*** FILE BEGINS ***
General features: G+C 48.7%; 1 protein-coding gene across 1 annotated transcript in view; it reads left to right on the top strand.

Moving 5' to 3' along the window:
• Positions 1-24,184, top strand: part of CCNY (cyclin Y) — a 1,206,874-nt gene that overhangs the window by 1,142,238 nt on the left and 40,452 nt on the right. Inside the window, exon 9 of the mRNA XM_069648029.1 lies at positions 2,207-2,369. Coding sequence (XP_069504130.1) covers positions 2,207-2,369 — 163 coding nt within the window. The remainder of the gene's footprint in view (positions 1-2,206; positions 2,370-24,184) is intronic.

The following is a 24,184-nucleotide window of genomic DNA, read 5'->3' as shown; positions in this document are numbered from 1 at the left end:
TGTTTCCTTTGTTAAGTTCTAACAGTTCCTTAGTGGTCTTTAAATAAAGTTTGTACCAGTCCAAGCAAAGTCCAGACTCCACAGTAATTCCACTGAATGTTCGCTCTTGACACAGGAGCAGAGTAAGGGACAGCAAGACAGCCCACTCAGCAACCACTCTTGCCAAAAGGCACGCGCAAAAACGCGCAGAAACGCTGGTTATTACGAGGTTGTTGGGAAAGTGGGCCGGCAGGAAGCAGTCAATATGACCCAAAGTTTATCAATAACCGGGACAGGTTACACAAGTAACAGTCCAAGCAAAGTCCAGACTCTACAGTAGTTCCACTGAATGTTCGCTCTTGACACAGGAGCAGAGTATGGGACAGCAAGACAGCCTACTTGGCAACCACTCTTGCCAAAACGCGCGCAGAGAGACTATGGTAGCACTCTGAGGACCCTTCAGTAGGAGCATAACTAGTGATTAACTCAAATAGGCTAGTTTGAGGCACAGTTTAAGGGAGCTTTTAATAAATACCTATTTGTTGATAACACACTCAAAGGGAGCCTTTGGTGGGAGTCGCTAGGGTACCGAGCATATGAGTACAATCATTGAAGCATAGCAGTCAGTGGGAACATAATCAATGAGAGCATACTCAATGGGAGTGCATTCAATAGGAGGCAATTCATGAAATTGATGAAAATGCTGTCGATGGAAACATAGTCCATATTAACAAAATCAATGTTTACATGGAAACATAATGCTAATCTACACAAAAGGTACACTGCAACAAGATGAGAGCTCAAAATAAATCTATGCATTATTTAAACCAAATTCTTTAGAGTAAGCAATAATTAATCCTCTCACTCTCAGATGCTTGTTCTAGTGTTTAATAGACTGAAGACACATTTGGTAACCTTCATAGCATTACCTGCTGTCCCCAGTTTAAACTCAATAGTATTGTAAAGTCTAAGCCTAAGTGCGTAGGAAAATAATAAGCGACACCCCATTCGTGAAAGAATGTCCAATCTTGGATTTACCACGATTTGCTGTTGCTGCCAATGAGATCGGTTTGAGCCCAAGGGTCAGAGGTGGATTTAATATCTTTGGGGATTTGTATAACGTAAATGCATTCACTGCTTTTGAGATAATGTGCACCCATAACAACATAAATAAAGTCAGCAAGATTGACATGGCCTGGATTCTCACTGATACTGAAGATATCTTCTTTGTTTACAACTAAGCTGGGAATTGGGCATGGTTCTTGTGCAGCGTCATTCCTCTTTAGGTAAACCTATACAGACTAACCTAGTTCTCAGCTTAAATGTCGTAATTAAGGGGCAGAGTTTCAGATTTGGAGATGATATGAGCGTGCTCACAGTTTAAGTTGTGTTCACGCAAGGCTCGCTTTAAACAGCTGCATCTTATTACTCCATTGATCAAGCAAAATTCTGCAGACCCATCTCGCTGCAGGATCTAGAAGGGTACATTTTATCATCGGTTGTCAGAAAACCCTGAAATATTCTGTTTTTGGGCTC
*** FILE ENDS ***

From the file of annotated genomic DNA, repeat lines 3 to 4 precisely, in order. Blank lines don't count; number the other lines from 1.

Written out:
• Positions 1-24,184, top strand: part of CCNY (cyclin Y) — a 1,206,874-nt gene that overhangs the window by 1,142,238 nt on the left and 40,452 nt on the right. Inside the window, exon 9 of the mRNA XM_069648029.1 lies at positions 2,207-2,369. Coding sequence (XP_069504130.1) covers positions 2,207-2,369 — 163 coding nt within the window. The remainder of the gene's footprint in view (positions 1-2,206; positions 2,370-24,184) is intronic.

The following is a 24,184-nucleotide window of genomic DNA, read 5'->3' as shown; positions in this document are numbered from 1 at the left end: